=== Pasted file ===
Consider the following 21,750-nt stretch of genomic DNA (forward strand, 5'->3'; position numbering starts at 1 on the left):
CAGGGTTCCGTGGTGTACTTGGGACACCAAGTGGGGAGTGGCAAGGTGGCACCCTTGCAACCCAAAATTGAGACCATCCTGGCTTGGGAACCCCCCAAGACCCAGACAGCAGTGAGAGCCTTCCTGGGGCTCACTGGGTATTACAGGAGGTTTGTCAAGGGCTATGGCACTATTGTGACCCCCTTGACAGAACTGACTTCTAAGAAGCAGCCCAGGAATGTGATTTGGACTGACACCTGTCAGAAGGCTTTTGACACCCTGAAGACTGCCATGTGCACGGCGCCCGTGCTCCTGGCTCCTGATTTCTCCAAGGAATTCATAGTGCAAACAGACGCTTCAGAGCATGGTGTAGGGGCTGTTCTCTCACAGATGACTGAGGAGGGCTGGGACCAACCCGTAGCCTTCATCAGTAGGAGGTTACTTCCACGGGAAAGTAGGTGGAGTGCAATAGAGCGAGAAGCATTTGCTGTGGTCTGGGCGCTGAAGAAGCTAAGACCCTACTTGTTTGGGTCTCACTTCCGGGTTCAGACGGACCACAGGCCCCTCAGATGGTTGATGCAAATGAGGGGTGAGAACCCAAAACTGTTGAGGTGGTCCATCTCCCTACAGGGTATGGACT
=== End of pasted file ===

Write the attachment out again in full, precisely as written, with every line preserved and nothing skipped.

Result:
Consider the following 21,750-nt stretch of genomic DNA (forward strand, 5'->3'; position numbering starts at 1 on the left):
CAGGGTTCCGTGGTGTACTTGGGACACCAAGTGGGGAGTGGCAAGGTGGCACCCTTGCAACCCAAAATTGAGACCATCCTGGCTTGGGAACCCCCCAAGACCCAGACAGCAGTGAGAGCCTTCCTGGGGCTCACTGGGTATTACAGGAGGTTTGTCAAGGGCTATGGCACTATTGTGACCCCCTTGACAGAACTGACTTCTAAGAAGCAGCCCAGGAATGTGATTTGGACTGACACCTGTCAGAAGGCTTTTGACACCCTGAAGACTGCCATGTGCACGGCGCCCGTGCTCCTGGCTCCTGATTTCTCCAAGGAATTCATAGTGCAAACAGACGCTTCAGAGCATGGTGTAGGGGCTGTTCTCTCACAGATGACTGAGGAGGGCTGGGACCAACCCGTAGCCTTCATCAGTAGGAGGTTACTTCCACGGGAAAGTAGGTGGAGTGCAATAGAGCGAGAAGCATTTGCTGTGGTCTGGGCGCTGAAGAAGCTAAGACCCTACTTGTTTGGGTCTCACTTCCGGGTTCAGACGGACCACAGGCCCCTCAGATGGTTGATGCAAATGAGGGGTGAGAACCCAAAACTGTTGAGGTGGTCCATCTCCCTACAGGGTATGGACT